Reach out recovery heath and safety dispute
3,000 emails in support of Birmingham health & safety rep over sacking by drug charity in ‘fire alarm’ row
The boss of a Birmingham drug and alcohol charity, which sacked health and safety rep Alison Morris for raising concerns with her manager over fire safety, has received nearly 3,000 emails calling for her reinstatement.
David Biddle, the chief executive of CGL, the city’s leading substance abuse charity, has received thousands of emails supporting Alison Morris’ reinstatement.
Ms Morris was sacked last month after she pointed out the fire alarms at the charity’s Scala House office in January were not working.
Unite, the country’s largest union which is the sole recognised union at CGL, said that the 300-strong workforce in Birmingham backed Alison Morris’ immediate reinstatement – and if this did not happen, an industrial action ballot was very much on the cards.
Unite activists, colleagues, service users and members of the public have been asked to demonstrate in support of Alison for a second time at Holloway Circus, Birmingham B1 1 BT on Friday (13 May) between 12:30–14:00. The first demo was on 28 April.
Her internal CGL appeal will be heard on Monday (16 May). She is a drugs referral team leader with a 14-year exemplary record working for the NHS and the charity.
Unite said that Alison had reported that a fire officer who inspected the building had told her the building may be closed if the fire alarm problem was not sorted the following day. Senior management argued she said it would close – and this, according to the bosses, constituted as allegedly intentionally misleading management. Unite strongly disputes what the management claimed Alison said.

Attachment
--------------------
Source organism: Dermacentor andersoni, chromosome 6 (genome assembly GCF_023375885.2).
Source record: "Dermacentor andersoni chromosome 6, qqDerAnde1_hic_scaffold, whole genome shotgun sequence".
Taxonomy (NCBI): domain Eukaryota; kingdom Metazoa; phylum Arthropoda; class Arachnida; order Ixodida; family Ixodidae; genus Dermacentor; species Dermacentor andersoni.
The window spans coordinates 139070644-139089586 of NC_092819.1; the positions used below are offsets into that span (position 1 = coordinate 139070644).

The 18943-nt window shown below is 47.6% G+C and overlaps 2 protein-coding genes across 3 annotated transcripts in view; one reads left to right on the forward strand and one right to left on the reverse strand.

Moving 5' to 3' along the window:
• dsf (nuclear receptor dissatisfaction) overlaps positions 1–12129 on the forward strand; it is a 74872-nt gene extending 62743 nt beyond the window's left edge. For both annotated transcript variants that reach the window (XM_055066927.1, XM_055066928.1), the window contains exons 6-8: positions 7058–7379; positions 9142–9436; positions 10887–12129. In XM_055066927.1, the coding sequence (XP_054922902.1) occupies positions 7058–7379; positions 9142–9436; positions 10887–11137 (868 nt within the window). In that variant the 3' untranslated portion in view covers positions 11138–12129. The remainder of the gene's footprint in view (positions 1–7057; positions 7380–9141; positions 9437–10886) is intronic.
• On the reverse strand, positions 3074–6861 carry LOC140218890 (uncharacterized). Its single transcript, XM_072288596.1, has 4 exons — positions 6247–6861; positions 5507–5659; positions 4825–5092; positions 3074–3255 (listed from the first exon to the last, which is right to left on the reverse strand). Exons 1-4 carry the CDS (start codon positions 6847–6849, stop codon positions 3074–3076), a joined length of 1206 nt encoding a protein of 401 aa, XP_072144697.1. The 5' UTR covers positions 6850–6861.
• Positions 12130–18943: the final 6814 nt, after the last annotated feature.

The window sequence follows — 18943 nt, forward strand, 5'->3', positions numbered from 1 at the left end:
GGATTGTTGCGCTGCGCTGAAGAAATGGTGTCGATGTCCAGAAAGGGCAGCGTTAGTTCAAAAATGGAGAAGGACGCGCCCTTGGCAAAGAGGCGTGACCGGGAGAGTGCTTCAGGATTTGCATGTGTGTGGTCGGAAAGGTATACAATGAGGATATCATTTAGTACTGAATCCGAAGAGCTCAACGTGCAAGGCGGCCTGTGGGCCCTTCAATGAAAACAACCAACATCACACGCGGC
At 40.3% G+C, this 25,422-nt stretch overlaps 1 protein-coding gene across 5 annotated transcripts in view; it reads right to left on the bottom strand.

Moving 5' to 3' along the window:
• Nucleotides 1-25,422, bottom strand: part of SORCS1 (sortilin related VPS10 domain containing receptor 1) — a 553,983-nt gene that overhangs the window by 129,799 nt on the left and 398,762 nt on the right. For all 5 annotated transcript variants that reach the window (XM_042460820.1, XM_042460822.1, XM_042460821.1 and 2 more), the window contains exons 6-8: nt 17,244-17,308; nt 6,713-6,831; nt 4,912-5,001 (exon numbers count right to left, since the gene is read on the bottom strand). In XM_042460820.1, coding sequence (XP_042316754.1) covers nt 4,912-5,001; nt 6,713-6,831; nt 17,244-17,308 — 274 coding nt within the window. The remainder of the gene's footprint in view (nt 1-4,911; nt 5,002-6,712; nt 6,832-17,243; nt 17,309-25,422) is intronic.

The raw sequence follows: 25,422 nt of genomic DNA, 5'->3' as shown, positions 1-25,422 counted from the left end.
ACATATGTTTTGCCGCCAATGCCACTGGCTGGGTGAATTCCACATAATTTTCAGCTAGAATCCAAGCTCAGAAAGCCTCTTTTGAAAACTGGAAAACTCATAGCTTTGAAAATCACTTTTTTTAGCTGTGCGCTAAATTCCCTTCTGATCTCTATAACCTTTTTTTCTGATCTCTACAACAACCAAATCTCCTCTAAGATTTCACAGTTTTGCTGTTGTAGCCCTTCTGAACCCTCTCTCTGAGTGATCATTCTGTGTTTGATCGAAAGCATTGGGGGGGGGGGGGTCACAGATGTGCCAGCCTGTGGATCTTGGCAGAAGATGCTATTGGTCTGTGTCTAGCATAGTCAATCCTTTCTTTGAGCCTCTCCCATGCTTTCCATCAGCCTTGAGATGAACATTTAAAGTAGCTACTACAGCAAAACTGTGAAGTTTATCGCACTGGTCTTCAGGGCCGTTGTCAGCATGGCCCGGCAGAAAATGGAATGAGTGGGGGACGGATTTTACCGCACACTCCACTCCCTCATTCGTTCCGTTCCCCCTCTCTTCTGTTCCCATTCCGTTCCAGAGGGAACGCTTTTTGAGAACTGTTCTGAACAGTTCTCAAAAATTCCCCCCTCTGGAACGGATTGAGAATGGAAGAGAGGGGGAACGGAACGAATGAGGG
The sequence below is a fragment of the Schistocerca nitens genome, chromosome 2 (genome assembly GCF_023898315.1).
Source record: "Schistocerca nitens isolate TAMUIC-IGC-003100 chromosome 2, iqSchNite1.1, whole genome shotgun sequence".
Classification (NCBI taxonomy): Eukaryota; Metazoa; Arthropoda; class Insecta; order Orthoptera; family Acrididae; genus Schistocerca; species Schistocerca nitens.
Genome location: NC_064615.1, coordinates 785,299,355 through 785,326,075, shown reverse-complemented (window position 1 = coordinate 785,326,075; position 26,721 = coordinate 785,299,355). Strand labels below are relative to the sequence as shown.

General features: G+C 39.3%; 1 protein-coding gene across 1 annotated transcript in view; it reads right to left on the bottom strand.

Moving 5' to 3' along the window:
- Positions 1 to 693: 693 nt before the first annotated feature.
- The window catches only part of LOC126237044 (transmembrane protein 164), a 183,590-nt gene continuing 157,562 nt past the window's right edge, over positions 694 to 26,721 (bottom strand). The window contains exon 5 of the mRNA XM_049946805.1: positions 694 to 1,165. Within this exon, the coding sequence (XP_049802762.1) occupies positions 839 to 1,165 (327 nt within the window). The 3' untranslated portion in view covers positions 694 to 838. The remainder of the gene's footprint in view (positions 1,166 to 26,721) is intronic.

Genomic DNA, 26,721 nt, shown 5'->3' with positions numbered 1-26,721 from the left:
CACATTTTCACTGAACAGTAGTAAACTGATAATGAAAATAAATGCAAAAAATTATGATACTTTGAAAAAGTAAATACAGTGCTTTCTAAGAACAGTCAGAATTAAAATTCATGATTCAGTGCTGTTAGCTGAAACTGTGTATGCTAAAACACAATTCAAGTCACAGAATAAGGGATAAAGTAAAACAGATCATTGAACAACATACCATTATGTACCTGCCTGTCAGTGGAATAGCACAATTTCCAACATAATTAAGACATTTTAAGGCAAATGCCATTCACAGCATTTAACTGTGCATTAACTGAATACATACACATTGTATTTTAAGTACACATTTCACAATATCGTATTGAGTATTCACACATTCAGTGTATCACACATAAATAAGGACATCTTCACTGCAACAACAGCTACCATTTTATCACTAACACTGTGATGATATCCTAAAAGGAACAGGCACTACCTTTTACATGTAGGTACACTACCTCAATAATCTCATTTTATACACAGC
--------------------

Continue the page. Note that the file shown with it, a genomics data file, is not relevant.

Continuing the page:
Unite regional officer Caren Evans said: “This is one of the most unfair and cack-handed sackings that I have come across - it defies all justice. We call upon CGL to immediately reinstate Alison, an exemplary employee, to her job.
“Unite has lodged an appeal against the sacking, to be heard on Monday, and also an unfair dismissal claim. The union and her work colleagues stand four-square behind her.
“Her workmates know that without Alison’s actions in raising concerns that if a fire broke out there would have been no alarm and their lives would have been at risk.
“Any union rep would have done the same, CGL workers know that, and they know they could be next for the chop based on a spurious trumped up charge.
“If Alison is not reinstated, there is a strong likelihood we will be holding an industrial action ballot on this issue.
“Further evidence has emerged in a statement from a person who was present in the building, that shows the management of CGL was made aware of the failure of the fire alarm on 25 January, some 24 hours before they started to take any action on the situation, and yet still did not engage with the statutory health and safety reps.”
For earlier report on this case see here